The Supreme Court has vacated a ruling against an Oregon bakery that refused to bake a cake for a lesbian couple, reported PinkNews.

The Court declined to take up the case on Monday (June 17), which dealt with a 2013 incident when Christian bakers Aaron and Melissa Klein of Sweet Cakes refused to bake a cake for a lesbian couple’s wedding.

The Klein’s rejected the couple’s order, allegedly citing a passage from the Bible that called gay people “abominations;” the couple claimed their Christian beliefs prevented them from making cakes celebrating gay weddings. However, they had made divorce celebration cakes.

A discrimination complaint was filed against the Kleins, the bakery was shut down in 2016, and the couple were fined $135,000 for violation of the state’s anti-discrimination laws.

The court vacated the lower decision which favored the lesbian couple and referred the case to the lower courts for “further consideration.”

“This is a victory for Aaron and Melissa Klein and for religious liberty for all Americans,” said Kelly Shackelford, the president of the evangelical law firm representing the Kleins, First Liberty. “The Constitution protects speech, popular or not, from condemnation by the government. The message from the Court is clear, government hostility toward religious Americans will not be tolerated.”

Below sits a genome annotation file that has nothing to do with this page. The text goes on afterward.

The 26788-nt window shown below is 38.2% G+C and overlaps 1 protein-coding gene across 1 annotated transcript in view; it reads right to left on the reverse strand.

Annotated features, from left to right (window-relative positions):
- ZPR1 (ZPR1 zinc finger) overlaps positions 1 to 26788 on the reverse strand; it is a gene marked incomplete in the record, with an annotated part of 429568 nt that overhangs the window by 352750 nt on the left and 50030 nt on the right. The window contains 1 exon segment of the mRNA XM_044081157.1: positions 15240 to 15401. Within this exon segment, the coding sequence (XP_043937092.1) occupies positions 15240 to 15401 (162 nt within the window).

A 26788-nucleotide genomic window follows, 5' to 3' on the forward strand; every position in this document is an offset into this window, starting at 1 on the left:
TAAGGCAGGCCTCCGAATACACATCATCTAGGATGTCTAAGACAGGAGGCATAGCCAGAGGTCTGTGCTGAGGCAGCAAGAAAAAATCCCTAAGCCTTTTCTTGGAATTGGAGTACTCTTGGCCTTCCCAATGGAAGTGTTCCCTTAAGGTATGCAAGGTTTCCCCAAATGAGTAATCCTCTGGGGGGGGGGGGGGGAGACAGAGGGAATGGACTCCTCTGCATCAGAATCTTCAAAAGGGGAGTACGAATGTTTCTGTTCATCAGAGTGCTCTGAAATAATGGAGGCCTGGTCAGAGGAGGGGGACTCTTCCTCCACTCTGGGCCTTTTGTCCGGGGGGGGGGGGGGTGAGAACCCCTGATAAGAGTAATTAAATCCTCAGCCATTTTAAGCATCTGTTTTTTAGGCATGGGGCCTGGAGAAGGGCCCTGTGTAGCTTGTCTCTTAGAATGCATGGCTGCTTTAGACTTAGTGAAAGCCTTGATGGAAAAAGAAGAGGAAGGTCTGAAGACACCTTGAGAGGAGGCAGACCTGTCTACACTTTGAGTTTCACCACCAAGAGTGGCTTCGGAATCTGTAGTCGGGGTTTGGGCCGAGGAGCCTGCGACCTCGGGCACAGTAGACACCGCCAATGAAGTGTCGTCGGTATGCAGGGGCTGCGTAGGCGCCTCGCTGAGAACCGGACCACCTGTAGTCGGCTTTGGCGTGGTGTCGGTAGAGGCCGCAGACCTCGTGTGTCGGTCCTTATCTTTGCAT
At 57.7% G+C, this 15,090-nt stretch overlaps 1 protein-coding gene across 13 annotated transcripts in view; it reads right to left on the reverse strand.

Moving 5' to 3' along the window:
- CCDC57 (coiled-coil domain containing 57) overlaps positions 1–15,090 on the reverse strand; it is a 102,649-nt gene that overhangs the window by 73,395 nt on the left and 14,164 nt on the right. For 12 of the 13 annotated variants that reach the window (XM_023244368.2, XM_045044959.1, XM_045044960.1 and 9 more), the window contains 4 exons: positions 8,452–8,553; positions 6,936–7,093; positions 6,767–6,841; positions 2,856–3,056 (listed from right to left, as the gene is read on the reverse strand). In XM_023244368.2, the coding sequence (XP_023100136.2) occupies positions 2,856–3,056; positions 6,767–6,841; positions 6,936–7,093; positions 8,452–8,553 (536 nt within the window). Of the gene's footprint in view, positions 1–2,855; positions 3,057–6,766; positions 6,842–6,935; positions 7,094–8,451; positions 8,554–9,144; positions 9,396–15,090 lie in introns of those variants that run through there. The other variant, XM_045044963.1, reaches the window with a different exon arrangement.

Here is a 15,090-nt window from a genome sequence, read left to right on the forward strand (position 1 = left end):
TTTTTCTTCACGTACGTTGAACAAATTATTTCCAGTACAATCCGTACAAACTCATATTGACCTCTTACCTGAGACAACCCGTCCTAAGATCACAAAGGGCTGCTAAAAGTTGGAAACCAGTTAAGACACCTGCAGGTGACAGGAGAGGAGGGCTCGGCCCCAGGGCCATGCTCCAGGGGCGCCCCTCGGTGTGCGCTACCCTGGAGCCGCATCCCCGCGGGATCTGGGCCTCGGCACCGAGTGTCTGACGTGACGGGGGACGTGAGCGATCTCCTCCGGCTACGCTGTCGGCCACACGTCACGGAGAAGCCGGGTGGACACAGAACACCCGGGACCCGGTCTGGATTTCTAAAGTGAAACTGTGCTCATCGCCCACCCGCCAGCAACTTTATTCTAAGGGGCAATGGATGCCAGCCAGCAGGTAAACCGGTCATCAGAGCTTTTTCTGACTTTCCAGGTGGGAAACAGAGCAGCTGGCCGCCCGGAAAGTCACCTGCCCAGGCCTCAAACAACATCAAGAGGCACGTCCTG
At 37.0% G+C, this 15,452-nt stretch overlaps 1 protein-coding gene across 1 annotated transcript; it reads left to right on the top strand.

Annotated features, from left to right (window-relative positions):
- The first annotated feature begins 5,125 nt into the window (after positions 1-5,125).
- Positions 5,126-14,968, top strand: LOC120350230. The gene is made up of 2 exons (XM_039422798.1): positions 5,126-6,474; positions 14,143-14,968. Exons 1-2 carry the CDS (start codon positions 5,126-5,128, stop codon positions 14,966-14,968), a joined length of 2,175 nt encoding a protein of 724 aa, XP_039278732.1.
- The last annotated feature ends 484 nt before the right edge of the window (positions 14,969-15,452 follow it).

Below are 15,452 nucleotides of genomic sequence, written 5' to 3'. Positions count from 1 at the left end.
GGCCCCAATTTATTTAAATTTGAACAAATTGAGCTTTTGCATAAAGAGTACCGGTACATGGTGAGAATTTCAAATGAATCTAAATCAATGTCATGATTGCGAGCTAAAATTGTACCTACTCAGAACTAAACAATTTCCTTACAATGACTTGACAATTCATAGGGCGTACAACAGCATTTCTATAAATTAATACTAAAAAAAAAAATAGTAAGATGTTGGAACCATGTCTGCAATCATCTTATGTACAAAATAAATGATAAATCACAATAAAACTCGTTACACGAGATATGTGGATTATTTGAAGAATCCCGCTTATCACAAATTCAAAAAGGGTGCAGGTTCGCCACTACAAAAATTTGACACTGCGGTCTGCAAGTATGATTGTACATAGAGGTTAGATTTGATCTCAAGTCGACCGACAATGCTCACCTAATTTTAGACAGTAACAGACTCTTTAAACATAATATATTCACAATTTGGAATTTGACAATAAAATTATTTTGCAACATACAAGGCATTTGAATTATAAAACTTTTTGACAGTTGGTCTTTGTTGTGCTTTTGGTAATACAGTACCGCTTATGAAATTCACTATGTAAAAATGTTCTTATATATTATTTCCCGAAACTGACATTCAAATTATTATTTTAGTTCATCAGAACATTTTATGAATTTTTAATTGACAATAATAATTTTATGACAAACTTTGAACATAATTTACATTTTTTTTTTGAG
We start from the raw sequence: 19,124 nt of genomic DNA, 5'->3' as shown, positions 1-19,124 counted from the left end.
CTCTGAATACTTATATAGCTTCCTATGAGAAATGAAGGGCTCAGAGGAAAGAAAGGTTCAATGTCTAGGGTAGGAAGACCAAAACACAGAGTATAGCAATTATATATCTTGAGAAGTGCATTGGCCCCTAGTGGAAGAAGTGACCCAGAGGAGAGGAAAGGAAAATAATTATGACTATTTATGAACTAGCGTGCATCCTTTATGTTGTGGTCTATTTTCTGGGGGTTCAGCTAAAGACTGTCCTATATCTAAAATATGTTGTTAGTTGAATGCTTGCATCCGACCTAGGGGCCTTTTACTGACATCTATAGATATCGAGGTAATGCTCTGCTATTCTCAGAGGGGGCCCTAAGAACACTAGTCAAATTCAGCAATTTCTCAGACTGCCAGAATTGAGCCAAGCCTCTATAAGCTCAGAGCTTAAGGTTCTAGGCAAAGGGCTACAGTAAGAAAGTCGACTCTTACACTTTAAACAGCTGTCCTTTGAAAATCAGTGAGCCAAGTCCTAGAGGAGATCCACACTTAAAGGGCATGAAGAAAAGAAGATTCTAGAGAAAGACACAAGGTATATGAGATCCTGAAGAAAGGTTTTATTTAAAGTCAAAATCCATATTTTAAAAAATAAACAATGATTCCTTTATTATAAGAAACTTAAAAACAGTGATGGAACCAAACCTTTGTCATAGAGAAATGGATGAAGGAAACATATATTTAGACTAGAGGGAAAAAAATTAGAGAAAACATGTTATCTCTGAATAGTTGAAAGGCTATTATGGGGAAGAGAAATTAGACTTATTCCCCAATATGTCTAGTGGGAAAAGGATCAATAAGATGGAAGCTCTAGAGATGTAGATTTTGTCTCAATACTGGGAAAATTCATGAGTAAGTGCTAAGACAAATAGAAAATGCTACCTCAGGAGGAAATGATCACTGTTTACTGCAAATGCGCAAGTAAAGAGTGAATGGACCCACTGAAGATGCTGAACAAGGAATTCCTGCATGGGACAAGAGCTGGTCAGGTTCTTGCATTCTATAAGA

Jennifer C. Pizer of pro-LGBTQ law firm Lambda Legal expressed disappointment with the court’s decision.

“It is very disappointing that the US Supreme Court did not simply deny the discriminating baker’s request for more review,” Pizer said. “It is a longstanding legal rule that the freedom of religion is not a license for businesses to discriminate, and this is one more case about a wedding cake in which an anti-gay business owner is trying to use religious beliefs to excuse denying commercial services to a lesbian couple.”

Rachel Bowman-Cryer, one of the women who was denied service by the bakery, recalled the feeling of being discriminated against.

“No one should ever experienced what we went through when planning what should be one of life’s most joyous moments,” she said. “To be called an ‘abomination’ because of who you are and who you love, and now always to be afraid that the next store we go into will reject us with the same contempt and discrimination – that’s the legacy of our treatment by the Kleins.”

“We are disappointed that the Supreme Court did not wrap this up once and for all, but we are hopeful that courts that understood how stigmatizing that illegal treatment is and how it harmed our entire family will reconfirm their earlier decision.”

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